Mining, quarrying and oil and gas extraction was down 2.2% as oil and gas extraction fell 6.1%, the fifth consecutive year of contraction. Higher oil prices contributed to a 39.9% increase in support activities for oil and gas extraction which remained below their 2014 level. Mining and quarrying was down 1.4%, as copper, nickel, lead and zinc ore mining declined 4.0% while gold and silver ore mining rose 41.3%.
Services-producing industries increased 2.5%. Higher crop production was also reflected in the 4.9% increase in transportation and warehousing. Despite a backlog in the movement of grains, rail and truck transportation increased. Wholesale trade grew 5.3% with higher activity reported by wholesalers of machinery, equipment and supplies, food and beverage products and miscellaneous products. Retail trade rose 4.2% with 9 of 12 subsectors increasing.
In Saskatchewan, GDP increased 2.9% in 2017, following declines of 1.2% in 2015 and 0.4% in 2016. Saskatchewan was one of three provinces where goods-producing industries (+3.7%) contributed more to total growth than services-producing industries (+2.3%).
Mining, quarrying and oil and gas extraction rose 7.8%, more than offsetting the declines of the previous two years. Higher oil prices contributed to a 5.6% increase in oil and gas production and a 35.6% rise in support activities for oil and gas extraction. Strong export demand largely from the United States contributed to a 13.1% increase in potash mining. Continuing weak market conditions for uranium resulted in a significant decline in other metal ore mining, causing the closure of the Rabbit Lake mine in 2016 and a temporary shutdown of the McArthur Lake and Key Lake mines in the summer of 2017.
Manufacturing output increased 7.8%, the highest growth rate in more than a decade, as there were significant increases in pesticide, fertilizer and other agricultural chemicals (+28.8%), grain and oilseed milling (+8.9%) and agricultural, construction and mining machinery (+19.6%). Crop production fell 3.0% as lower output from wheat and specialty crops such as lentils and mustard seed more than offset a record canola crop.
Construction activity decreased 3.2%, the third consecutive year of lower activity. Non-residential building construction fell 14.5% due to the completion of major projects such as new elementary schools and a new stadium in Regina. Engineering construction decreased 5.0%, largely the result of a decline in other engineering with the completion of a new potash mine.
The higher production of goods influenced the gains in wholesale trade (+6.2%) and transportation and warehousing (+4.9%). The increase in wholesale trade came mainly from wholesalers of machinery, equipment and supplies. In transportation and warehousing, the gains were mainly in pipeline, rail and truck transportation.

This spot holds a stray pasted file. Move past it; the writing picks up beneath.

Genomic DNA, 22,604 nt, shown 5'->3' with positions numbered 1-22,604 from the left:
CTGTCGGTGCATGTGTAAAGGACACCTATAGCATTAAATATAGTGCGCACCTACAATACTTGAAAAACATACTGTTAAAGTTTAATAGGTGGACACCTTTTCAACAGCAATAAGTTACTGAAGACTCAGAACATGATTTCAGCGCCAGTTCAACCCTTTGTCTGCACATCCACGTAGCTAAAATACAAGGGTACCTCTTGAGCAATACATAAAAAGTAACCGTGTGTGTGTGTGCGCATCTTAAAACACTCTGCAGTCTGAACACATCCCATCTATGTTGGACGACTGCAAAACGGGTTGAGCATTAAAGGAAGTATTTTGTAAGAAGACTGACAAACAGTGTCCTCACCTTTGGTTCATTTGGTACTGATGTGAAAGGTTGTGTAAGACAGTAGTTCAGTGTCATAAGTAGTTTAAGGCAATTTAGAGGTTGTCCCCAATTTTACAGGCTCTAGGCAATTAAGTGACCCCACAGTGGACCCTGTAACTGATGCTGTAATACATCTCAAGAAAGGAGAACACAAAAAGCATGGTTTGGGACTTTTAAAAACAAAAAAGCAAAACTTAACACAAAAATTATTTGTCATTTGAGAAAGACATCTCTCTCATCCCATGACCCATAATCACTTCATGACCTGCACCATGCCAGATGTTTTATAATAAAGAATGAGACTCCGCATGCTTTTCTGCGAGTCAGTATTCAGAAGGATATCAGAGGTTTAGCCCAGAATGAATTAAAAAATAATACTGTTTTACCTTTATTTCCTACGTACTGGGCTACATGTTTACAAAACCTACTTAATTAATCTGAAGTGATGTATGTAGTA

Public administration was up 2.1%, the highest growth rate since 2009. Retail trade was up 0.4% after edging up 0.1% in 2016.
In Alberta, GDP increased by 4.9% in 2017, following declines of 3.9% in 2015 and 3.6% in 2016. Goods-producing industries rose 7.9% after decreasing 7.7% in 2015 and 7.8% in 2016. Employment rose by 23,100 (+1.0%) in 2017, but was still below the peak level of 2015. The 2.9% rise in services-producing industries more than offset the declines of the previous two years. A recovery in oil prices contributed to a 12.7% increase in output in the energy sector.
Mining, quarrying and oil and gas extraction was up 13.3%. Oil and gas extraction rose 7.8% and support activities for mining and oil and gas extraction rose 56.7% after declining by more than 60% over the two preceding years. Together, these two subsectors accounted for 50% of Alberta's growth in 2017.
The recovery of oil and gas extraction was a major factor in the manufacturing sector rebounding 8.1% as 17 of 19 subsectors reported higher output. The leading contributor to the sector's growth was machinery manufacturing (+45.8%), followed by petroleum and coal products manufacturing (+9.7%)
Construction activity was down 0.7%. Engineering construction declined 3.9% as a decrease in oil and gas projects more than offset an increase in electric power engineering projects. After two years of decline, residential construction rose 3.7% in part due to rebuilding activity following the Fort McMurray wild fires in 2016.
Wholesale trade grew 10.1%, largely due to significant increases in wholesaling of machinery and equipment and building materials and supplies. Transportation and warehousing was up 6.6%, as truck and rail transportation increased in tandem with goods production.
Real estate and rental and leasing increased 3.9% in part as offices of real estate and brokers posted their first increase since 2014. Retail trade rose 5.8% after two years of declines with increases in 11 of 12 subsectors.
In British Columbia, GDP rose 3.9% in 2017, following a 3.6% gain in 2016. British Columbia recorded the second highest rate of growth among the provinces after reporting the highest growth the two previous years. The contribution to the province's growth from services-producing industries (+3.6%) was more than twice that of goods-producing industries (+5.1%).
The 3.2% rise in real estate and rental leasing was tempered by a 6.5% drop in offices of real estate agents and brokers and activities related to real estate. This decrease, which follows double-digit increases in each of the previous three years, was partly due to the implementation of an additional 15% property tax on residential real estate property purchases by non-Canadian citizens or non-permanent residents in Metro Vancouver in August 2016.